Debra Lambrecht, Founder, Caulbridge Education | February 9, 2019
Self-regulation relates to your child’s ability to successfully participate in the classroom, take turns, understand social cues, make good decisions and be a good friend. Defined as the ability to manage one’s behavior, emotions, thoughts and impulses in the pursuit of long-term goals, self-regulation requires a level of self-awareness and maturity that is capable of delaying gratification.
A child’s social-emotional development is cultivated only after they have an experience of connection through caring relationships with adults. It begins with co-regulation, meaning a child experiences the adult’s sense of calm, understanding and connection. A child’s trust of their world and the adults around them is fundamental to their healthy social-emotional development which supports self-regulation.
In a sense, we become our children’s regulation until they are mature enough for self-regulation. If you’re pouring a new sidewalk in the yard, you’ll first set up the wooden forms to establish the borders before you mix and pour the concrete. Only when the concrete is set and can stand on its own will you remove the protective forms. Similarly, children will let us know by their behavior if they are able to regulate on their own. We should not assume that when children are not able to regulate that something is wrong, but rather that they still need the boundaries and form of their adult support until their maturity develops.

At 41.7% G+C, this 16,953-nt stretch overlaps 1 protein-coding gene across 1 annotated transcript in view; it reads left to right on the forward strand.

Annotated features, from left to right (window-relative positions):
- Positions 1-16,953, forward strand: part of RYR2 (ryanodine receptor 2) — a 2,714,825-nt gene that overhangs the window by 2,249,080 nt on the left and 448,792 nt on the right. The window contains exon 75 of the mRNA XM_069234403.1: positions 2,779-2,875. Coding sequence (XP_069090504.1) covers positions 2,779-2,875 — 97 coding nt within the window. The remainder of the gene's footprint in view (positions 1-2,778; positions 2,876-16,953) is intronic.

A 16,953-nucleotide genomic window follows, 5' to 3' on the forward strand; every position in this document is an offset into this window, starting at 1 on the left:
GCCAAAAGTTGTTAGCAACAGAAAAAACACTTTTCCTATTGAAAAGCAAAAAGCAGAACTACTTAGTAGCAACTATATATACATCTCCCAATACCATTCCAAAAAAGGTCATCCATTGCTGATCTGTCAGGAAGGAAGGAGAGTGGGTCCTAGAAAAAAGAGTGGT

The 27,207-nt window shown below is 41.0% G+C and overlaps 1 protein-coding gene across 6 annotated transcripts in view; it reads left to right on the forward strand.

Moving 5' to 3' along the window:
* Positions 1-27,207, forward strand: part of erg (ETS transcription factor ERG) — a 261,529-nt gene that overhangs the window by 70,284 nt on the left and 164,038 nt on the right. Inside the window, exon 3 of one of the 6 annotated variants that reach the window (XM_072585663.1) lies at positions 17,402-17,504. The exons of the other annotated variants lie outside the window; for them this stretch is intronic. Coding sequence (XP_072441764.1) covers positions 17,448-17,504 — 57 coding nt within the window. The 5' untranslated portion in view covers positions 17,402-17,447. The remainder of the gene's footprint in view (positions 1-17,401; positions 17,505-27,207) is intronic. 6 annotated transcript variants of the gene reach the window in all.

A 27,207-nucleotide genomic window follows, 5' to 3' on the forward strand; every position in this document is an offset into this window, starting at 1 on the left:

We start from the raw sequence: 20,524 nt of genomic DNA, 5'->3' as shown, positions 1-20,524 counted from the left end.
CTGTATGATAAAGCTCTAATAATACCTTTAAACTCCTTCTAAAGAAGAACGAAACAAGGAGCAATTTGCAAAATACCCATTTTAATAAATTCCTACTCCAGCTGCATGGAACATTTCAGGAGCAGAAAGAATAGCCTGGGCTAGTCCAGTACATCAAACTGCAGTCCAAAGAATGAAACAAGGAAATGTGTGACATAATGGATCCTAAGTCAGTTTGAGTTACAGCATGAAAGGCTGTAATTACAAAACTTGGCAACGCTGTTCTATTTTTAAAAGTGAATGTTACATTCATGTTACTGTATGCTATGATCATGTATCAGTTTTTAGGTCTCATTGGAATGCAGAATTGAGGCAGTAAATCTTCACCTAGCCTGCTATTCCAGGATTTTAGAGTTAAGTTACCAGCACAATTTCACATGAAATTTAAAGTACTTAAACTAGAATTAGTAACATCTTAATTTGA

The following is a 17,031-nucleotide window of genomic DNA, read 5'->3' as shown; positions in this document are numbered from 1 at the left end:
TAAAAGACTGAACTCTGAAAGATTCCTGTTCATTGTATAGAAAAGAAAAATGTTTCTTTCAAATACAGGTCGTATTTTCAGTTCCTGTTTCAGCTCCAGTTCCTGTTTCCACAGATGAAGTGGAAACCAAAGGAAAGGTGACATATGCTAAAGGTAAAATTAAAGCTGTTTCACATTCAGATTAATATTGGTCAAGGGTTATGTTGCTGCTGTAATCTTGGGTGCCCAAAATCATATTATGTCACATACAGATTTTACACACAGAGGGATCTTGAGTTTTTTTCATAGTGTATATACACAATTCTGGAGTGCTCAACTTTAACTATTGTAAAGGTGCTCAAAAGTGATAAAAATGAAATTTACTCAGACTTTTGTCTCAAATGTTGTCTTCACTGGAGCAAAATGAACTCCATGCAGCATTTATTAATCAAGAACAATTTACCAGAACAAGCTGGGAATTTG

Focus of attention and regulation of emotions are related. A child who has difficulty with focus will also have challenges with self-regulation. While they are related, the abilities to focus and self-regulate develop differently. Focus correlates with the sensory-motor functions of the brain. Self-regulation, however is a function of the brain’s frontal cortex which does not mature until about the age of 12!
Caulbridge School pays special attention to the social-emotional and sensory-motor needs of students, developing the ability to focus as a precursor to self-regulation, higher thinking and ethics.